One aspect of the novel that bothered me is the lengthy descriptions of the landscape and weather. Here’s an example: “The night was filled with the whispering sound of the sea. It sighed, as if relieved by the removal of its obligation to maintain an angry demeanour. A three-quarters moon rose into the blackness above it and cast its light upon the water and the sand, a light that threw shadows and obscured truths in half-lit faces. The air was soft, and pregnant with the prospect of coming summer, a poetry in the night, carried in the shallow waves that burst like bubbling Hippocrene all along the beach’ (252). The descriptions are poetic, but when virtually every chapter includes such descriptions, they soon become tedious. The author is certainly trying to establish the beauty and desolation of the Outer Hebrides, but so many references to the weather are not necessary to do so.
It is best if one has read the first book in the trilogy, The Blackhouse, because characters from it reappear and their stories are further developed. Fin’s relationships with Marsaili and her son Fionnlagh are better understood if one knows what transpired earlier. One of the most interesting aspects of this novel is these relationships. The past weighs heavily on Tormod but it does as well in Fin’s life.
Besides the weight of the past, this book also touches in the mistreatment of children. Fin’s childhood was less than ideal and Tormod’s was even less so. The novel touches on "the homers" - children from broken homes who were relocated to foster families in the Hebrides.
The resolution relies too highly on coincidence. The number of characters who come together at the end is unbelievable. And the foreshadowing of Fin’s comment, “’I wish you hadn’t told him your dad’s name’” (279) doesn’t make the ending more credible.
I thoroughly enjoyed the first book in this series; this second one was less satisfying, but I will certainly read the third to find out how it all ends.
This is the last of The Lewis Trilogy; unfortunately, it is a disappointment.
Fin Macleod and a friend, Whistler Macaskill, discover a body in a plane at the bottom of a loch after it is drained. The body is identified as that of Roddy Mckenzie, a successful musician and friend of Fin and Whistler who disappeared seventeen years earlier. The remains indicate Roddy was murdered. As Fin sets out to investigate, he slowly uncovers several long-hidden secrets. Interspersed with the mystery are flashbacks to Fin’s youth as a roadie for Roddy’s band, Sòlas, a band in which Whistler was also a member.
One of the problems with the book is that characters are introduced who are never even mentioned in the previous two books. Whistler, for example, has been arguably Fin’s closest friend from childhood yet Fin never visited him when he returned to the Isle of Lewis? Fin’s time as a roadie for a Celtic band was also not detailed previously, though that was apparently a significant event in his life at university. Introducing so many new characters in the last of a trilogy suggests poor plotting.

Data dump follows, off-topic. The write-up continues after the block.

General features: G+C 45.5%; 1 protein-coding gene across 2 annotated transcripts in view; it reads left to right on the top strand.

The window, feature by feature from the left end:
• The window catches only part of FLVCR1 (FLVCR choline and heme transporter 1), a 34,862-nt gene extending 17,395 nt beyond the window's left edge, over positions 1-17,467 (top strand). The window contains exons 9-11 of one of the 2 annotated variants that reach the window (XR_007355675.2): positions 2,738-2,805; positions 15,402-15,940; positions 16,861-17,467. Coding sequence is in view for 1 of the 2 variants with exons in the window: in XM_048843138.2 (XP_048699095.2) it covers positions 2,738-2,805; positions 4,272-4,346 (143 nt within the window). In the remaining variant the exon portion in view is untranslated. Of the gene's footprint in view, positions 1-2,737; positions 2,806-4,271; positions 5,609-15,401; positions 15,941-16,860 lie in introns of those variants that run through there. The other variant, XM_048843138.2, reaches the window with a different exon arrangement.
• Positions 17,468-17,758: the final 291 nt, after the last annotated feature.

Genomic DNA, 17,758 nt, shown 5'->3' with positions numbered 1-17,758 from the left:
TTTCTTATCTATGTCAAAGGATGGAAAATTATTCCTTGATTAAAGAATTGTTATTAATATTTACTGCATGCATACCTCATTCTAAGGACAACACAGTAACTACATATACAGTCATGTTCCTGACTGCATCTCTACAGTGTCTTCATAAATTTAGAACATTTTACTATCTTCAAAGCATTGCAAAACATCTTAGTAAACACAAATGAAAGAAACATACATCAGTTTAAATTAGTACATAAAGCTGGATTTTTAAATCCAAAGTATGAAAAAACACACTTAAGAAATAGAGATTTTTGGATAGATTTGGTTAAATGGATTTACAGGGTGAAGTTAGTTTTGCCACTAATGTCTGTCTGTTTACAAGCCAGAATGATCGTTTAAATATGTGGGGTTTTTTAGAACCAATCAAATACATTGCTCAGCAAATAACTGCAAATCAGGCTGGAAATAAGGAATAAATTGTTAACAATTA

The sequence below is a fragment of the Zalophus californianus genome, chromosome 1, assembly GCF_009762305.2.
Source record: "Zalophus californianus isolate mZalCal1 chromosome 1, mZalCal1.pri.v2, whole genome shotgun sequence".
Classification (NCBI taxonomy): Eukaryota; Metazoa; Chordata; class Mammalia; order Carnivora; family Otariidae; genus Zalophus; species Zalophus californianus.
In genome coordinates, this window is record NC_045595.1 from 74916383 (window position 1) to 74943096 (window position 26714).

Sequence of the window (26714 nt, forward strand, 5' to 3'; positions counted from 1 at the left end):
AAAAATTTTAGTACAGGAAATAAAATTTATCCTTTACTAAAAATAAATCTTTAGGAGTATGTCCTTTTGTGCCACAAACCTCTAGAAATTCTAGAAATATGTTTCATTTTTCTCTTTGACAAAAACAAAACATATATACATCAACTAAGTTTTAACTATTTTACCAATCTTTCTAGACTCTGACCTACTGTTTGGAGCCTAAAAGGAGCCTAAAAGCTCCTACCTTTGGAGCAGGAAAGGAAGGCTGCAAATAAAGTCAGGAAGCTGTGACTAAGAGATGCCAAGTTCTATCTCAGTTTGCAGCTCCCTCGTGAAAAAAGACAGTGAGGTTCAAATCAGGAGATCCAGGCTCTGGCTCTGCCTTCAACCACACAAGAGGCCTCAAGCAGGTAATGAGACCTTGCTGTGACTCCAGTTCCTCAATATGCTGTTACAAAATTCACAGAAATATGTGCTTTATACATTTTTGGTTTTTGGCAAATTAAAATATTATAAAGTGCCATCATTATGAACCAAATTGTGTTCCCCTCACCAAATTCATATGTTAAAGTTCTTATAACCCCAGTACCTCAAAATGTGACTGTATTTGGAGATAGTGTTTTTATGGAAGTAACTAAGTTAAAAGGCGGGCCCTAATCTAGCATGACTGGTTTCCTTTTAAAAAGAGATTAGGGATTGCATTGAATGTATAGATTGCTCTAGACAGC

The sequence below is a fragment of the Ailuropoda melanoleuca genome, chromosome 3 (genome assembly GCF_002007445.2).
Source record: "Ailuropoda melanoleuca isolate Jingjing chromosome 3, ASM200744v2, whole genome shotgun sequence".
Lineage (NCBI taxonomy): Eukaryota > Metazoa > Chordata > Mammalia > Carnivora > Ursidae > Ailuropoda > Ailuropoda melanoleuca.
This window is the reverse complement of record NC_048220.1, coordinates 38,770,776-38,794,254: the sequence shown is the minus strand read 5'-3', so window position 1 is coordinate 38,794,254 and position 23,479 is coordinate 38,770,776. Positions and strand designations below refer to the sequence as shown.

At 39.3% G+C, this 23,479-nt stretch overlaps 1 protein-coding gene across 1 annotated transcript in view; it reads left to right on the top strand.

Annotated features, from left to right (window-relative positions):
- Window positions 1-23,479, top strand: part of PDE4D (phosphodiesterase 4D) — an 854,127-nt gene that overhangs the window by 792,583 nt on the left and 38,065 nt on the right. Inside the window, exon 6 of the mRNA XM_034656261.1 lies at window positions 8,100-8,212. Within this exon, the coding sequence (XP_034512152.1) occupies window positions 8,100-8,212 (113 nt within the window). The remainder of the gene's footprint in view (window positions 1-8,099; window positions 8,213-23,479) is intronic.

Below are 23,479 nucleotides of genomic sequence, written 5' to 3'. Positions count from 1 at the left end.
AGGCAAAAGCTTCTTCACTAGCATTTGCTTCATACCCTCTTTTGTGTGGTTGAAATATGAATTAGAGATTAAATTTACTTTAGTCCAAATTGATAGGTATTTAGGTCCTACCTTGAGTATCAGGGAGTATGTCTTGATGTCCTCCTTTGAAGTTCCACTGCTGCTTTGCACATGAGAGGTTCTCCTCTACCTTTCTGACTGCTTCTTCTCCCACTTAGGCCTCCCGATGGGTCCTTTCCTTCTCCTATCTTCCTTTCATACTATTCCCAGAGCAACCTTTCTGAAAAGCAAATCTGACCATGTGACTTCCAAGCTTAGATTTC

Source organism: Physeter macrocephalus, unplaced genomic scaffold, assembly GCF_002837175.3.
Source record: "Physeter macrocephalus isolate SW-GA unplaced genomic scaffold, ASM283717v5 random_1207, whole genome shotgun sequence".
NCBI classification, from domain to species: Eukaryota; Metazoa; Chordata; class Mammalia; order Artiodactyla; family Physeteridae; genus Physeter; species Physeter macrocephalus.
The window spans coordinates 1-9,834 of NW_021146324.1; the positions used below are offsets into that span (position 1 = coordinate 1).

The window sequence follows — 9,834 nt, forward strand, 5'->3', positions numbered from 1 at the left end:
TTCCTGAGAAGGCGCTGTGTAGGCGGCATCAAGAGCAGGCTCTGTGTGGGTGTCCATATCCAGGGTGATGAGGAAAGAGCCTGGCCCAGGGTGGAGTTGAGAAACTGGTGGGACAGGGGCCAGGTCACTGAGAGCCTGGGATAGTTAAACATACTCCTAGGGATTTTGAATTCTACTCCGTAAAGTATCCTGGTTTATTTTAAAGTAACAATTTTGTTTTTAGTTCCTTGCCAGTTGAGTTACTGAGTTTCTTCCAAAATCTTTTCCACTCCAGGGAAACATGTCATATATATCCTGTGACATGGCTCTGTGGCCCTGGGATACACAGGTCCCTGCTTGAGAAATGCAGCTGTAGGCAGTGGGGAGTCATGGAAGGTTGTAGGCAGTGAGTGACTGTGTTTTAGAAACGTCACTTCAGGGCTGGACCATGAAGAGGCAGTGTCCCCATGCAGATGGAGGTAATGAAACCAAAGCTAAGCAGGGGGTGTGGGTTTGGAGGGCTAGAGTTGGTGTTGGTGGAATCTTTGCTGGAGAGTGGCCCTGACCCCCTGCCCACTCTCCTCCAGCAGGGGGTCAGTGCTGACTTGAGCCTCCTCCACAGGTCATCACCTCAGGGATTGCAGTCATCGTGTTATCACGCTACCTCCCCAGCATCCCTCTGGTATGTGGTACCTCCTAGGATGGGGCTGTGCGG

Another weakness is the backstory of the band. Almost all the bandmates vie for the attention of the female lead singer, Mairead. Not only is their bickering rather juvenile, it seems a too-obvious ploy to add to the list of possible suspects in Roddy’s murder since Roddy and Mairead have an on-again/off-again relationship with Mairead turning to other band members when she and Roddy quarrel.
There is also some obvious plot manipulation which is unfair to the reader. Fin suspects Whistler has some information which he is not divulging, but he never directly confronts him to learn what he knows; he “allowed the issue to drift, failed to confront it” (265). Then, as Fin gets closer to the truth, he refuses to tell George Gunn, his policeman friend, what he suspects. He says, “’You do [deserve to know], George. And I promise, you’ll be the first. But not yet’” (225). He even repeats this later: “’I can’t tell you, George. Not yet’” (231). And to his lover, Fin says, “’I’ll go to [the police] when I know the truth. The whole truth’” (243). Withholding information from the reader is a cheap shot.
The resolution to the mystery is rather unbelievable. Most readers will come to suspect the truth but will dismiss that possibility as too incredible. The resolutions of the other stories carried over from the first two books seem rushed and contrived as well.
What I did enjoy is the historical elements. The references to the Lewis chess pieces and the sinking of the Iolaire had me researching more information. I had also never heard of a bog burst.
In looking back, I wish I had read only The Blackhouse and skipped the other two books in the trilogy since they just don’t measure up to the standards of that first one.